Whether you’re an athlete, have a physically demanding job at school, or just live an active lifestyle, dealing with Patellar Tendonitis can be a serious setback. This form of tendinitis can happen to anyone, but it’s so common among athletes in sports like basketball, volleyball, soccer, and track and field that it’s often referred to as Jumper’s Knee.
The severity of the inflamed or injured patellar tendon will often determine what type of treatment is best and how long it will take for full recovery.
What is Jumper’s Knee?
Jumper’s Knee, AKA patellar tendonitis, is caused by overuse or injury to the patellar (knee) tendon. When you overuse your knee, it can cause tiny tears to form in the patellar tendon, causing jumper’s knee. This injury is more common in sports with a lot of running and jumping, including basketball, volleyball, and track and field.
Jumper’s Knee is graded from 1 to 4 depending on how severe the injury is. Grade 1 means you have some pain when performing an activity, while grade 4 means you have constant pain. Noticing the symptoms and treating the injury early can prevent further damage!
Common Symptoms of Jumper’s Knee
- Pain beneath your kneecap when moving
- Bruising or redness
- Stiffness of the knee while jumping, kneeling, or squatting
- Leg or calf weakness
- Pain when bending the knee
Jumper’s Knee Treatment and Pain Relief
Jumper’s Knee Pain Relief
One of the most common methods to reduce the pain and swelling surrounding the injured area is the R.I.C.E. method. This acronym stands for Rest, Ice, Compression, and Elevation. Achieve all four steps by lying down on your back with a Performa Hot & Cold Packs on and elevating your leg with the Rolyan Leg Elevating Splint. The cold pack compresses your knee, while the splint elevates your knee to reduce the blood flow. When you’re not resting, it’s best to wear a brace or strap to compress the area, such as the Cramer Patellar Tendon Strap. Finally, get some pain relief by using a topical pain reliever like Biofreeze. Talk to your doctor for additional advice if needed.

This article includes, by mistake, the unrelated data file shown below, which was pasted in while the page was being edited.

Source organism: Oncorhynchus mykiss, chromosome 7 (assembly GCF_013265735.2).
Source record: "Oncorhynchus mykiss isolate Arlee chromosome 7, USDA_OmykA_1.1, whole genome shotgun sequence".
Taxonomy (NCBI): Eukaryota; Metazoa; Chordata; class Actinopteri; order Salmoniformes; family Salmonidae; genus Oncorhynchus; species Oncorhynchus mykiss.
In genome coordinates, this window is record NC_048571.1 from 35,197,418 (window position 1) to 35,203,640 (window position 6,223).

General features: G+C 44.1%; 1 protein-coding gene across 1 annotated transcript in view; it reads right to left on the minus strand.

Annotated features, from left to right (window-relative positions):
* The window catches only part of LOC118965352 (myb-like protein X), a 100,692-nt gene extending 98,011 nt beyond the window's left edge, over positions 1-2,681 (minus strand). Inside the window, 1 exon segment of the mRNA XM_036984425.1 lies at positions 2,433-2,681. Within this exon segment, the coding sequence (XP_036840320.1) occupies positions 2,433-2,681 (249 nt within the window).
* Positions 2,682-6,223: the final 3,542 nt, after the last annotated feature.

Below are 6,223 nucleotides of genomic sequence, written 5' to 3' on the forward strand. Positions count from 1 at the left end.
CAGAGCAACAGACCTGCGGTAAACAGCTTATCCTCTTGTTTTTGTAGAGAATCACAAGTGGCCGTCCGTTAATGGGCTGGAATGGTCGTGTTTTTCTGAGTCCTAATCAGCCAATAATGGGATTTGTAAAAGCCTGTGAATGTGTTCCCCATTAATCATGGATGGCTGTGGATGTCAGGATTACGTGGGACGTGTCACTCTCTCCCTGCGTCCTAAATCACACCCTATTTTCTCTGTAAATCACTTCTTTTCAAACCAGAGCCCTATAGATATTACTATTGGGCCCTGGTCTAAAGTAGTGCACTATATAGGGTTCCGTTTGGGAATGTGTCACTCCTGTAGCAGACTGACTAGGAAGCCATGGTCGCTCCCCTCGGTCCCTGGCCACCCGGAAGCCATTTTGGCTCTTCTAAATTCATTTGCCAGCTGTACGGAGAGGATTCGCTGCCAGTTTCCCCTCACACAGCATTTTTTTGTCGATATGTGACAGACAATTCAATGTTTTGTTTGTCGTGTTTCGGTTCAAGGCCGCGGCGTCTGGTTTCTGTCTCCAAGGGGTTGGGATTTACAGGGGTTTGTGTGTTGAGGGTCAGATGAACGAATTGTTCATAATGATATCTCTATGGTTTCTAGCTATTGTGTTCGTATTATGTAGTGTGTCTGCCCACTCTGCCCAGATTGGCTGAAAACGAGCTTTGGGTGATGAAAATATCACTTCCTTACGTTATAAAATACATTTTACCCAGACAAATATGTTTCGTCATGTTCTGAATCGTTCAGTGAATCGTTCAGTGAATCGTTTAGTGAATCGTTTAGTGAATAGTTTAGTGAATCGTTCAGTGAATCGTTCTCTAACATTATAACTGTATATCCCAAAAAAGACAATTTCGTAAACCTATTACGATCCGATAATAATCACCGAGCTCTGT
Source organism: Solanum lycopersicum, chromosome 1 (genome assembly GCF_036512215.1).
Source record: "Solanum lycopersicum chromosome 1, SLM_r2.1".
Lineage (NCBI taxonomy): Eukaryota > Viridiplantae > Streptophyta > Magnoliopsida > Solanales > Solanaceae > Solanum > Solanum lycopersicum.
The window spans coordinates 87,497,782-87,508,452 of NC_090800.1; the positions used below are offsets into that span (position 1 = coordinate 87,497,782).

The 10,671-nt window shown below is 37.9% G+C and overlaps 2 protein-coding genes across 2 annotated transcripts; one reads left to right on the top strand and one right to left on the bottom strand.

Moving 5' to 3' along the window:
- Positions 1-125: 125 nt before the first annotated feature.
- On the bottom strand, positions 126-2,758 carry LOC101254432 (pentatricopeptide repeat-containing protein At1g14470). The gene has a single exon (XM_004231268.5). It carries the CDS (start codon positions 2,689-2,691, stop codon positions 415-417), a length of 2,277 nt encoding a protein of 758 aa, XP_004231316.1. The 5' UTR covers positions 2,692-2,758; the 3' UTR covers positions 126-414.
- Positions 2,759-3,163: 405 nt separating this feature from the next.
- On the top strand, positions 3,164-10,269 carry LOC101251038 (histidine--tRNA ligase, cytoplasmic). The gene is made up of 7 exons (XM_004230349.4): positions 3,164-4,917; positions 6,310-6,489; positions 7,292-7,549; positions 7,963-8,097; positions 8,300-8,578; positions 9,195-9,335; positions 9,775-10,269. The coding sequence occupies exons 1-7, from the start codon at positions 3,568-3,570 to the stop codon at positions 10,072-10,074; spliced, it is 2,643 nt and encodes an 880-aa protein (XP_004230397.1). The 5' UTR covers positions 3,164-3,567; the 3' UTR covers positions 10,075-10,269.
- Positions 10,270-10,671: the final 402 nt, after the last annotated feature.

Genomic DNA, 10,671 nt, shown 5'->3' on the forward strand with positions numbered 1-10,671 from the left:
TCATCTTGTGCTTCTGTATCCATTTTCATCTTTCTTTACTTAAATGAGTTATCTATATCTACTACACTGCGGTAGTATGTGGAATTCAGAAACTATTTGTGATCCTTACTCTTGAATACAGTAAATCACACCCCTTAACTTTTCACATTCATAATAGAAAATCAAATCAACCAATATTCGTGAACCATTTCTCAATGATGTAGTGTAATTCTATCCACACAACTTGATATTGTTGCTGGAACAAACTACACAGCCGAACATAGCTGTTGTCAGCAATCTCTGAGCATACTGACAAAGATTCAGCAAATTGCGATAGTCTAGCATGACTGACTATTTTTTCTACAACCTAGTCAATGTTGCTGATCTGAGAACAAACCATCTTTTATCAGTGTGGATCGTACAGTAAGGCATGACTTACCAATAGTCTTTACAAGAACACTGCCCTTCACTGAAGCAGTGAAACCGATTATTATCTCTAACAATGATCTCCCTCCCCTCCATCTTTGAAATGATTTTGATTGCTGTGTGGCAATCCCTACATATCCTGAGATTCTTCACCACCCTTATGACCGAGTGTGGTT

Jumper’s Knee Treatment
If you’re experiencing jumper’s knee symptoms, your first goal should be pain relief. After you’ve followed the R.I.C.E. method mentioned above, you need to take steps to rehabilitate your knee. Avoid jumping, running, and other explosive movements. Rest and gradually start working out again with reduced intensity. Cycling and swimming are low-impact options that are great for rehab. Stop if you feel pain to avoid straining your knee. Seeing a physical therapist can ensure you get the help and guidance you need during recovery to help you avoid surgery.
How long does it take for jumper’s knee to heal?
Again, that depends on the severity of your injury. Most people with mild to moderate tendonitis will see considerable improvement within about six to eight weeks. If you’ve tried conservative treatment for three months without much (or any) improvement, then it may be time to consider surgery. Even after you recover from your initial injury, you might need physical therapy to strengthen your knee so you can reduce your chances of recurrent injury, or chronic jumper’s knee.
Jumper’s Knee Surgery
If your injury is severe and other treatments have failed, you may be required to have surgery. The procedure consists of the doctor making a longitudinal or transverse incision over the patella tendon and then removing the abnormal tissue. After the surgery, it could take anywhere from 6 to 12 months to fully recover and begin training again. You should check with your doctor before beginning rehab and strengthening exercises after surgery.
Tips to Prevent Jumper’s Knee
- It’s important to warm up before and cool down after exercising to prevent patellar tendonitis
- Wear shoes that fit well and support your arch , add orthotics if needed
- Gradually increase the intensity of your workouts to reduce your risk of injury
Relieve your jumper’s knee pain and get back to enjoying the sport you love!